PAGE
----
A clay oven, fresh ground spices, and a commitment to authenticity creates taste bud appeal in Venky's culinary creations. The lunch (entrées range from $5.99 to $8.99) menu is on active duty weekdays from 11 a.m. to 3 p.m., and offers a wide variety of combo meal options and more than ten vegetarian entrées. With the strike of the dinner hour gong, the menu extends its hydraulic arms to include more than 20 appetizers, a selection of house-made Indian breads, and desserts such as the pista kulfi ($2.99), pistachio-flavored Indian ice cream. Commemorate birthdays, bat mitzvahs, and hard-won pickle bowling victories with the chicken dum biryani ($11.99), the traditional Hyderabadi celebration meal and one of Venky's signature dishes. Lamb and seafood also play starring roles, and the rose-flavored milk ($2.99) gives a meal a certain je ne sais naan. Venky's red and orange interiors, soft lighting, and intimate dining room are ideal for evening dates, friendly dinners, and wooing unsuspecting acquaintances in order to pilfer their medical benefits.
Indian Palace ignites exotically flavored belly fires with its piquant menu of homemade northern Indian cuisine. Crumple to the floor in awe at the godlike power of the mighty tandoor, a clay oven that fires up savory dishes like tandoori chicken tikka (boneless chicken marinated and char-grilled, $11.50) and fills metaphorical breadbaskets with the literal bread of fresh baked palak naan (stuffed with spinach, ginger, and herbs, $2.99).
Chefs at Taj Palace spice up curry sauces, bake marinated chicken in fiery ovens, and coat pastries with cardamom and honey syrup to fill their menu with recipes from Northern and Southern India. Red chili peppers add a blazing touch to the spicy vindaloo curry, and the kitchen's clay tandoor oven blows smoky kisses across the dining room in the form of marinated barbecued-chicken kebabs. The daily lunch, Monday-night dinner, and Tuesday-night vegetarian buffets brim with a cornucopia of more than 25 different items, including soups, curried meats, and soft naan.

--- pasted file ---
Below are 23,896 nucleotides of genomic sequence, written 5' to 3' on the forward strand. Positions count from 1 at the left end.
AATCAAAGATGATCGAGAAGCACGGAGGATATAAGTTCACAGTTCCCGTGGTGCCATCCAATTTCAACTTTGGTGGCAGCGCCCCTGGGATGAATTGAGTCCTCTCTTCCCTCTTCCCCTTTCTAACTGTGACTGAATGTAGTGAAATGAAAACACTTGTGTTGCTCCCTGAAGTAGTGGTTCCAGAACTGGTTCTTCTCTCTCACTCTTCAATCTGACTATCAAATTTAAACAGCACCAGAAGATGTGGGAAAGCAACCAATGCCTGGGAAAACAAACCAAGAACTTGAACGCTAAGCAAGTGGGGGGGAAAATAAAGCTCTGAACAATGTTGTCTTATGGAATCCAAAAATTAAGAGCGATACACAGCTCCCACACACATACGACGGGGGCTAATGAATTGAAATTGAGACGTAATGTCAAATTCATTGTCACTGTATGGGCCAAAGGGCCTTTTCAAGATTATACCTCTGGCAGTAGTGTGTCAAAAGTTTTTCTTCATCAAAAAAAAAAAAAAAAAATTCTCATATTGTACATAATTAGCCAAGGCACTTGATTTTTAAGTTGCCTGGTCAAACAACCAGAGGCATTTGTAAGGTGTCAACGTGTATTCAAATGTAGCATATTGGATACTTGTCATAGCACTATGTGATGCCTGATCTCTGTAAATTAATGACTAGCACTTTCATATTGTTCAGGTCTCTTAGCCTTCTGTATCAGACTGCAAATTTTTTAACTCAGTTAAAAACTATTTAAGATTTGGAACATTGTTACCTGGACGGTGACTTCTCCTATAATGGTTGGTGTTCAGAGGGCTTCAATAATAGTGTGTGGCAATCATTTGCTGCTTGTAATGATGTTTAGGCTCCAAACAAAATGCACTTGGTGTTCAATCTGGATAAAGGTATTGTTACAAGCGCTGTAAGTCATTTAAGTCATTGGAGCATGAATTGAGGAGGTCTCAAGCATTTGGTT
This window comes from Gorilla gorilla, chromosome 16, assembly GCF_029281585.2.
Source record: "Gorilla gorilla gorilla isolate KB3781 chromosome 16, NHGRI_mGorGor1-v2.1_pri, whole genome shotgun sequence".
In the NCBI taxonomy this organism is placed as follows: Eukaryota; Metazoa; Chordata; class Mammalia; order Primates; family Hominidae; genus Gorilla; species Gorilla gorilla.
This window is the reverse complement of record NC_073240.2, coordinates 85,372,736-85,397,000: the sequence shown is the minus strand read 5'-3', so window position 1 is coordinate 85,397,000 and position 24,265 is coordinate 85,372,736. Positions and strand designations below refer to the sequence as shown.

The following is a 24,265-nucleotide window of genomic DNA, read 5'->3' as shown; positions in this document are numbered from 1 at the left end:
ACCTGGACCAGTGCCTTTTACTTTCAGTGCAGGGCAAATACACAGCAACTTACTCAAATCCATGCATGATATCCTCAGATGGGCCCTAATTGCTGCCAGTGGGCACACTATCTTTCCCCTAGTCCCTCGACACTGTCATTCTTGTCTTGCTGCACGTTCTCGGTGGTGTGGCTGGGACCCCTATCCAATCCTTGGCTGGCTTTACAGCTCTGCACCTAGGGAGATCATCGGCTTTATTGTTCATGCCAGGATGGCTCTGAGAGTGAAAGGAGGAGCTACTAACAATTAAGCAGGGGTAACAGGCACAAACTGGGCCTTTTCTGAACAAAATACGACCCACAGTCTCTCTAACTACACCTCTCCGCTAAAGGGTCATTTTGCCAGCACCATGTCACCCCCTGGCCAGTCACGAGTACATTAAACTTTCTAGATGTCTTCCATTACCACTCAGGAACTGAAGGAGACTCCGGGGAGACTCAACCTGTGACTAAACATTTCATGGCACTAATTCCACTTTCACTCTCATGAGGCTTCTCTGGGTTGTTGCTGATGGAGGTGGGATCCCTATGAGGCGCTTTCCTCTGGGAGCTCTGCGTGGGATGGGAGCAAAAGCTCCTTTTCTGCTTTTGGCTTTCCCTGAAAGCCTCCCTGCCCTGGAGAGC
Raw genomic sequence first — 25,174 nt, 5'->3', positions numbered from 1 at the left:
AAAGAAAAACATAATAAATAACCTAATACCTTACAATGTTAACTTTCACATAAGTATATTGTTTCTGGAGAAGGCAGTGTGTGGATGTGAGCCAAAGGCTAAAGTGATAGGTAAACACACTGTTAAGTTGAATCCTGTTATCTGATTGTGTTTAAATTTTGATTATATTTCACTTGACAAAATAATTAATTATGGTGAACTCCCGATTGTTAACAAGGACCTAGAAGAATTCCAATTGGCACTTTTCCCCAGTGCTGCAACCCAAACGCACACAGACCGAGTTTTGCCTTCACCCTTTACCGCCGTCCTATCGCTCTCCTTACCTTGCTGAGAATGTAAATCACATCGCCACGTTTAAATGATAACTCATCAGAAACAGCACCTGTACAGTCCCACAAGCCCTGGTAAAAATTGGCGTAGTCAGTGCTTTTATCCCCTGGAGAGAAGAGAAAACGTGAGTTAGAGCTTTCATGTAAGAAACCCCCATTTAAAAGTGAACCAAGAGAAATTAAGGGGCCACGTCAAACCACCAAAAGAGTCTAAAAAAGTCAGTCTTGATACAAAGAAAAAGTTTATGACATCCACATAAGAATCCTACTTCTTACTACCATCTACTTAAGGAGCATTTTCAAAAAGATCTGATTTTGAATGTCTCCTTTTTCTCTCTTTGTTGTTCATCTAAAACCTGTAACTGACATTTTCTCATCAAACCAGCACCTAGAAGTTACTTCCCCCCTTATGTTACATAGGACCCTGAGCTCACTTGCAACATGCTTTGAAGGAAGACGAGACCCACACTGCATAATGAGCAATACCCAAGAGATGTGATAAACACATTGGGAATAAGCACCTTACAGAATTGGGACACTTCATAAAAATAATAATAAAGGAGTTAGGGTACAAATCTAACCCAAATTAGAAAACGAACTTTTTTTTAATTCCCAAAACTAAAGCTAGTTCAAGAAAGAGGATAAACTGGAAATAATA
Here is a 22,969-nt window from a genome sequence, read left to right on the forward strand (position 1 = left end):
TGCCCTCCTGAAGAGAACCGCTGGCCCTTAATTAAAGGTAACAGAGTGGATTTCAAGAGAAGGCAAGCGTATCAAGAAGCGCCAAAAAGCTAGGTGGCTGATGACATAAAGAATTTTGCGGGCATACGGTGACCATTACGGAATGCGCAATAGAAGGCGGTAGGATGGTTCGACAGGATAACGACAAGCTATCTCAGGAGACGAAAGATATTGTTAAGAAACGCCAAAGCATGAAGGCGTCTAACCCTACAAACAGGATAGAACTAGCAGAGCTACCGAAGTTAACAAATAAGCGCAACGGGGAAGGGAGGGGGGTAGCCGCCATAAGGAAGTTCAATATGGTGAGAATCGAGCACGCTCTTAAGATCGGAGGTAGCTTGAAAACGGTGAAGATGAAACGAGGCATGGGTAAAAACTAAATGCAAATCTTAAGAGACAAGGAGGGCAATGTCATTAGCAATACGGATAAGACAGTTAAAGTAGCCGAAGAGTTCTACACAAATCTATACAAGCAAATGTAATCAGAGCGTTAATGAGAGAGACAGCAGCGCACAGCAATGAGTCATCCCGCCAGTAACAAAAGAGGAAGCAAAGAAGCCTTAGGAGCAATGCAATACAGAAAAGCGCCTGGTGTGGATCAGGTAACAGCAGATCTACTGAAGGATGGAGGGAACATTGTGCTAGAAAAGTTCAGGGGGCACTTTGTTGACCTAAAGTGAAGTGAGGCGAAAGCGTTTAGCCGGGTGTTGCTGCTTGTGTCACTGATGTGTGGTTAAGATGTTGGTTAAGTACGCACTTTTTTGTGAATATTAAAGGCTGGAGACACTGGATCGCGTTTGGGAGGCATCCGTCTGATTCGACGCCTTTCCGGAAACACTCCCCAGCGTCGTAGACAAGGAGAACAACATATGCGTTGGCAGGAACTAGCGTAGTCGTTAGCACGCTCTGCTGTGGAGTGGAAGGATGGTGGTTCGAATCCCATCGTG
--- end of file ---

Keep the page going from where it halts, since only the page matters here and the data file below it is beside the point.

While Columbus's Indian culinary scene often emphasizes South Indian vegetarian dishes, according to the Columbus Dispatch, Amul India has turned its gaze toward the fragrant meats of North Indian traditions. The eatery's menu pairs traditional vegetable entrees with curry-slathered meats and savory tandoori dishes forged in the sweltering heat of a clay oven. Amul's crisp, white tablecloths swim in the buttery light of chandeliers amid blush pink walls equipped with a wormhole to New Delhi as guests complement their eclectic spices with a bottle from the wine list, which Jon Christensen of the Columbus Dispatch calls "unusually elaborate."
The talented chefs at Dakshin Indian Bistro dish out tantalizing plates of authentic Indian fare. The appetizer menu promises delightful starters in the rich tradition of Indian street fare, such as the prawn mirchiwala, a piquant sauté of shrimp, chilies, onions, and curry, or the crispy samosa, a portable pastry stuffed with potato and green peas. Like locker combinations or launch codes, the delicious entrees beg to be shared, with poultry- or veggie-based treats including the lentil and tomato dahl tadka or the saucy Hyderabadi chicken curry.
Bollywood Bistro's exciting cinema-themed menu keeps taste buds on the edge of their chin-seat from trailer to grand finale. Start your palate's passage to India with an order of delicately spiced and fried white-meat chicken pakores ($5 for five pieces) or vegetable samosas, which stuff seasoned potatoes and peas into crispy pastry ($2). Bollywood Bistro offers nine types of Indian breads including classic naan ($2), as well as stuffed varieties such as aloo naan, which comes stuffed with potatoes, ginger spices, and herbs ($2.50)––any of which dutifully accompanies an entrée until they both meet their fate in the jaws of a hungry patron.
Inside New India Restaurant, chandeliers illuminate plates of enticing Indian fare dusted with spices and herbs, lighting up taste buds with anticipation. Around the dining room, guests dig in to cuts of chicken roasted in a tandoori oven, chick peas tempered with ginger, and thali, a traditional Indian meal of lamb curry and chicken pakora served on a silver platter.